Theories and narratives about, and modes of worship of, gods are largely a matter of religion. At present, the vast majority of humans
are adherents of some religion, and this has been true for at least thousands of years. Human burials from between 50,000 and 30,000 B.C. provide evidence of human belief in an afterlife and possibly in gods, although it is not clear when human belief in deities became the dominant view.
Some deities are thought to be invisible or inaccessible to humans—to dwell mainly in otherworldly, remote or secluded and holy places, such as Heaven, Hell, the sky, the under-world, under the sea, in the high mountains or deep forests, or in a supernatural plane or celestial sphere. They typically rarely reveal or manifest themselves to humans, and make themselves known mainly through their effects. Monotheistic gods are often thought of as being omnipresent, though invisible.
Often people feel an obligation to their god/gods. There are others however that treat their god/gods as something that serves them.
Folk religions usually contain active and worldly deities.
In polytheism, gods are conceived of as a counterpart to humans. In the reconstructed and hypothetical Proto-Indo-European, humans were described as chthonian ("earthly") as opposed to the gods which were deivos ("celestial"). This almost symbiotic relationship is present in many later cultures: humans are defined by their station subject to the gods, nourishing them with sacrifices, and gods are defined by their sovereignty over humans, punishing and rewarding them, but also dependent on their worship. The boundary between human and divine in most cultures is by no means absolute. Demigods are the offspring from a union of a human with a deity, and most royal houses in Antiquity claimed divine ancestors. Beginning with Djedefra (26th century BC), the Egyptian Pharaohs called themselves "Son of Ra". Some human rulers, such as the Pharaohs of the New Kingdom, the Japanese Tennos and some Roman Emperors, have been worshipped by their subjects as deities while still alive. The earliest ruler known to have claimed divinity is Naram-Sin (22nd century BC). In many cultures rulers and other prominent or holy persons may be thought to become deities upon death (see Osiris, ancestor worship, canonization).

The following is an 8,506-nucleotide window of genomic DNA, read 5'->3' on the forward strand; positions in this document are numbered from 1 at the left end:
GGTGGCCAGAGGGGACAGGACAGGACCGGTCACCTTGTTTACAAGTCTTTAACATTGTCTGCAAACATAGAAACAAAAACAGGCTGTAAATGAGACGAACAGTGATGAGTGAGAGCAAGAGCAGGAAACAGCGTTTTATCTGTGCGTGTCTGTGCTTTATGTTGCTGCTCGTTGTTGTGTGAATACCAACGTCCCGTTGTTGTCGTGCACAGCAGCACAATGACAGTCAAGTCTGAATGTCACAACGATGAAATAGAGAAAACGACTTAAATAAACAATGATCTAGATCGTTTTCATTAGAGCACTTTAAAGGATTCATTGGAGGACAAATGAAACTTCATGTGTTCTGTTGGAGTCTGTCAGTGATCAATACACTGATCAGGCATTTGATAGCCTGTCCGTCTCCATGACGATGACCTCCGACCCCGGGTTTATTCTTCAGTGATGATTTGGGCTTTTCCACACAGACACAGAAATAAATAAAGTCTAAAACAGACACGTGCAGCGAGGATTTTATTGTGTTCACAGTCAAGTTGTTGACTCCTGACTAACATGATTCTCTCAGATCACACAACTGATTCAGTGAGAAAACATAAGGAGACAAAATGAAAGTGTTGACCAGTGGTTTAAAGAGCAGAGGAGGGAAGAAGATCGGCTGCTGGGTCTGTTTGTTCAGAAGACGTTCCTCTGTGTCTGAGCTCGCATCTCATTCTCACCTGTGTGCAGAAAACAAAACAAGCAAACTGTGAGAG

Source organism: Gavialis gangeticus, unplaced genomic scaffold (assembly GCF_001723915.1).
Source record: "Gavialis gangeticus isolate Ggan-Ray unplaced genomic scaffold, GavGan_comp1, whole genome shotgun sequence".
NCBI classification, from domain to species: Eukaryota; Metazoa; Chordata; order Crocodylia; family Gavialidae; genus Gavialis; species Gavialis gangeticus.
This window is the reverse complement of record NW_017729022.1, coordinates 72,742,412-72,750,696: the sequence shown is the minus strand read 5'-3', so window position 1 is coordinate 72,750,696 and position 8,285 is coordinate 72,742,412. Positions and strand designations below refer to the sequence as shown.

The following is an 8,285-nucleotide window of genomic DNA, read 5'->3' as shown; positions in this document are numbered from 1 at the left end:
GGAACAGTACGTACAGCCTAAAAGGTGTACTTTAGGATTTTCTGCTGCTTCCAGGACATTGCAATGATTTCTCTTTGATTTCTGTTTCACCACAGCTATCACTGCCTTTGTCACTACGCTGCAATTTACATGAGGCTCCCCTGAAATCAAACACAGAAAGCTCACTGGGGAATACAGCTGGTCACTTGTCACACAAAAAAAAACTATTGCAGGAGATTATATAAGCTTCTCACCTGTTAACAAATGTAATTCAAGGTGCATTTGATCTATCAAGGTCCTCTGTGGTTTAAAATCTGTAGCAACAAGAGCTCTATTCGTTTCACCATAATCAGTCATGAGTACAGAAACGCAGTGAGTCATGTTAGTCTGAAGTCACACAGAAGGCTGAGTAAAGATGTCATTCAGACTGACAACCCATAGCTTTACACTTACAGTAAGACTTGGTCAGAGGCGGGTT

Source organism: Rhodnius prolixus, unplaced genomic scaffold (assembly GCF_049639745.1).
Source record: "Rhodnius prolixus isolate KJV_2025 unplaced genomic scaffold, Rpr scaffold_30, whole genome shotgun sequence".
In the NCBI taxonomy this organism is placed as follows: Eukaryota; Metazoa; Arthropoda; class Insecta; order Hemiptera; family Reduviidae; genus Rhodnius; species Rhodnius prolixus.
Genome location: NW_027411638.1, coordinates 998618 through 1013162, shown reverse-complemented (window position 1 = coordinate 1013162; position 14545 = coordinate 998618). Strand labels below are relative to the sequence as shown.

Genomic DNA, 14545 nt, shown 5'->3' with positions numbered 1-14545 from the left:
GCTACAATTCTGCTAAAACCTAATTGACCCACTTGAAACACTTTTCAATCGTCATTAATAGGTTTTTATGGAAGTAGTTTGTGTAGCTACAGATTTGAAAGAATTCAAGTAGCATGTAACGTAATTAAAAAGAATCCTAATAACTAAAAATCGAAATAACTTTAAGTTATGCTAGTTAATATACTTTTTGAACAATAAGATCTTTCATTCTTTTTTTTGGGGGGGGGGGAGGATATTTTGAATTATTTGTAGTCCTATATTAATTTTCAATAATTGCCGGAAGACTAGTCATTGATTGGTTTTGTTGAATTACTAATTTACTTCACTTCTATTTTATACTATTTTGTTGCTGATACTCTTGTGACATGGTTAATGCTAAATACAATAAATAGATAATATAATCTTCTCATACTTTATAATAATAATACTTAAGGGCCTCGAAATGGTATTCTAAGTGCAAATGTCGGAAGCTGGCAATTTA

Some of us view the Gods as completely independent from Humans and some believe that Gods dwell inside of us. Some other conciliate the two views and some say that Gods are only a creation of Man, they are but Engregores created by countless centuries of worship...
To me, the Gods are a mixture of all of this, but they are also independent divine beings that have a will of their own. We can call them engregores made by many different cultures and in some cases a mixture of cultures. Does a God or Goddess can be referred to as simply as an engregore? Do we forge the Gods as we go along history? Do the Gods need us to survive? Or do we survived without the presence of the Gods?
Is duotheism a form of monotheism? When we think of polytheism can we really include duotheism in there?
Paganism in the past few decades and even more recently was accused of being duotheistic on behalf of the God and Goddess duality. I agree in part on the statement that all the Gods are but one God and all the Goddesses are but one Goddess. I agree with it on the anthropological point of view, meaning, each culture created a Goddess and a God upon their perception of the Divine forces around them on that particular culture and on that particular society. That's why we have similar Gods and Goddesses, with almost the same attributes, but with different names and some different characteristics on different cultures. I don't agree with it when it is looked literally. I do believe that although a part of it inclusive, another part have their own independence and they really are different, not aspects, but clearly different entities.
What do you think?